From PlayFirst, the makers of such hits as Diner Dash, comes Egg vs. Chicken for the iPhone, a hybrid of classic tower defense games and match-three puzzle games. The idea is certainly original, and the game offers plenty of engaging gameplay, making it worth the $0.99 at the app store.
Egg vs. Chicken starts out very simply. For some reason or another (the story is kind of cheesy) the chickens and eggs are at war with one another, and players must fling eggs at oncoming chickens, but not before they match them into groups of three. To begin, players only need to worry about matching up two different types of eggs, white and brown, and the chicken armies are relatively pathetic. As the game progresses, however, the egg reserve grows larger and special eggs, such as fire and ice eggs, are introduced along with new chicken types. Fire eggs are more effective against frozen chickens, and ice eggs are powerful against rotisserie chickens.
In the later levels things can get very fast-paced, and the seemingly endless armies of chickens can become overwhelming after a time. The game is great for playing for a few minutes or a few hours, but the 36 levels only last about 4 hours or so. In reality, the replay value of the game isn’t all that great, so most players will probably be bored by the time they reach the final levels. Still, fans of the games will be glad to hear that PlayFirst is developing new downloadable levels for release in the near future.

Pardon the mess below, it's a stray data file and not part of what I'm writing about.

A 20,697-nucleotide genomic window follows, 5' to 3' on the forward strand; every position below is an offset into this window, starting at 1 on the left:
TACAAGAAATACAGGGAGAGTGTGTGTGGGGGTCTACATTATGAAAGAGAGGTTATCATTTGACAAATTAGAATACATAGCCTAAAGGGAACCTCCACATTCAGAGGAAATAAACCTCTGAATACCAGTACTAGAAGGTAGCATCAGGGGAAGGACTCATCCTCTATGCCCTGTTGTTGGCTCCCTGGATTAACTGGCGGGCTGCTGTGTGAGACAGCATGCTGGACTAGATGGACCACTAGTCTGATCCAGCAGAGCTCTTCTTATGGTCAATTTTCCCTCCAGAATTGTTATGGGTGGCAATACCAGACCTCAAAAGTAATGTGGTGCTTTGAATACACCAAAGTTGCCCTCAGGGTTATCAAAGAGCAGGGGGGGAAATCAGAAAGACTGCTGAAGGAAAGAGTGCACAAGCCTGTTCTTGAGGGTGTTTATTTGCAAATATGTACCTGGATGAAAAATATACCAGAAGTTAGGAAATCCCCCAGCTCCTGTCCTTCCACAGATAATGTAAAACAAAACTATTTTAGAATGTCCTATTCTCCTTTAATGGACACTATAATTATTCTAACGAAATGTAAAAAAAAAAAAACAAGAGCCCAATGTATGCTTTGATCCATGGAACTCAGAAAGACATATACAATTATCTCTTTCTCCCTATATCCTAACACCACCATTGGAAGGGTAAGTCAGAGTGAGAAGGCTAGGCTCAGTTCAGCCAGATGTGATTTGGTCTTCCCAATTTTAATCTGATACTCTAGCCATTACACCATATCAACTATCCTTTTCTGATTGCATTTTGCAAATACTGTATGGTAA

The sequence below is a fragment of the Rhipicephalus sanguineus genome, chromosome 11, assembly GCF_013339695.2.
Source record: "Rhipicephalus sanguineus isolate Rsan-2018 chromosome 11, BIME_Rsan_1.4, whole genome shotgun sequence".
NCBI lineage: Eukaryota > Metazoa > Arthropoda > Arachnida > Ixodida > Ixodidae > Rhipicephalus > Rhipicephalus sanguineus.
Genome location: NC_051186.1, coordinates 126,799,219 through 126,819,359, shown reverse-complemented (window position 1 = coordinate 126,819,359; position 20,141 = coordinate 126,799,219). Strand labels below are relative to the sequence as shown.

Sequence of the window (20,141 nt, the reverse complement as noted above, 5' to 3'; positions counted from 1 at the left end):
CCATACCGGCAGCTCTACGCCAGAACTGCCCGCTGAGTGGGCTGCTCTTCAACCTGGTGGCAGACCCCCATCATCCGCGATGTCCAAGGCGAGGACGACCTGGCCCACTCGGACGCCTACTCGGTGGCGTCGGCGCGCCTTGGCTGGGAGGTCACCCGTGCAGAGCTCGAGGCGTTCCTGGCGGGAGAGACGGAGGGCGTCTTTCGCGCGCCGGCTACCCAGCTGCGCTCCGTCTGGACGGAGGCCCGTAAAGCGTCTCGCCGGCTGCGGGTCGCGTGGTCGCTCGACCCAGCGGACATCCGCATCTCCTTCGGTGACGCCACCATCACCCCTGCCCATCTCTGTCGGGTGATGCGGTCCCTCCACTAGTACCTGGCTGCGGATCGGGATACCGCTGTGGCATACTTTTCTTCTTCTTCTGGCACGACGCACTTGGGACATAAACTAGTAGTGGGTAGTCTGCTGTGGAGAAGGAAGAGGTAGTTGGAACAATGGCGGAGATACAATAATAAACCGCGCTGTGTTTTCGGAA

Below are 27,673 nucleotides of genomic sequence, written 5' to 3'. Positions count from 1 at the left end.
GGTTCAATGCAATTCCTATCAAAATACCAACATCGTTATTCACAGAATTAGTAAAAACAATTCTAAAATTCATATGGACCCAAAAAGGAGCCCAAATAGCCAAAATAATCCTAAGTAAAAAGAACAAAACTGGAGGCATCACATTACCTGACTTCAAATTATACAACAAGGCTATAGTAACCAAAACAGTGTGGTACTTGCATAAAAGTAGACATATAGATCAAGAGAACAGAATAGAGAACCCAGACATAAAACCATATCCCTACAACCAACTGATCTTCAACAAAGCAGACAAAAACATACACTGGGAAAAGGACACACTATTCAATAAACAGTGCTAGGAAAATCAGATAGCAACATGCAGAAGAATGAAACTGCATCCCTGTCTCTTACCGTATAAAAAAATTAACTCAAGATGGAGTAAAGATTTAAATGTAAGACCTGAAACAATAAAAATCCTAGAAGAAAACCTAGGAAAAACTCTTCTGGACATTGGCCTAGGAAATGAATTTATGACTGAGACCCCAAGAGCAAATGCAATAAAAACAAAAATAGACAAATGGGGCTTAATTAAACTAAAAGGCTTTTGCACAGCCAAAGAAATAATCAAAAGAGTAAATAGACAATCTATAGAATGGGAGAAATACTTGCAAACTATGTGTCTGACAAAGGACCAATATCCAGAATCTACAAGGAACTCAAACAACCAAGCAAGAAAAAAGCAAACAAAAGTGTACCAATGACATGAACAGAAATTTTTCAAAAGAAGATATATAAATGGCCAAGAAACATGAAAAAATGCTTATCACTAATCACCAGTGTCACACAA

The controls for Egg vs. Chicken couldn’t really be simpler. Players swipe eggs on the screen in order to line them up or simply tap an egg to move it out of the way. The touch interface is very responsive and fluid, which is necessary for the more difficult levels, which require very fast reaction time. The learning curve is extremely steep in later levels, and fair-weather gamers may find themselves giving up out of frustration before long.
The graphics in Egg Vs. Chicken are certainly charming, and the intermittent cut-scene animations are a nice touch. PlayFirst really went the extra mile in character design for this game, developing individual personalities for each type of chicken when they could have simply made an army of chicken clones. The animations also add a great additional dimension to the battle scene, and the sound effects are spot on.
What improvements can be done: Can be too repetitive at times, the Developer should add some features to mix things up.
Jimmy’s final say: Overall, the game takes an original idea and executes it well, providing an engaging experience that gamers can enjoy for hours on end. iPhone users looking for more depth might want to opt for a different title, but Egg vs. Chicken is a great way to pass the time and lovers of fast-paced puzzle games will be happy to shell out the $0.99 at the app store.
Buy (if you’re a Casual Gamer)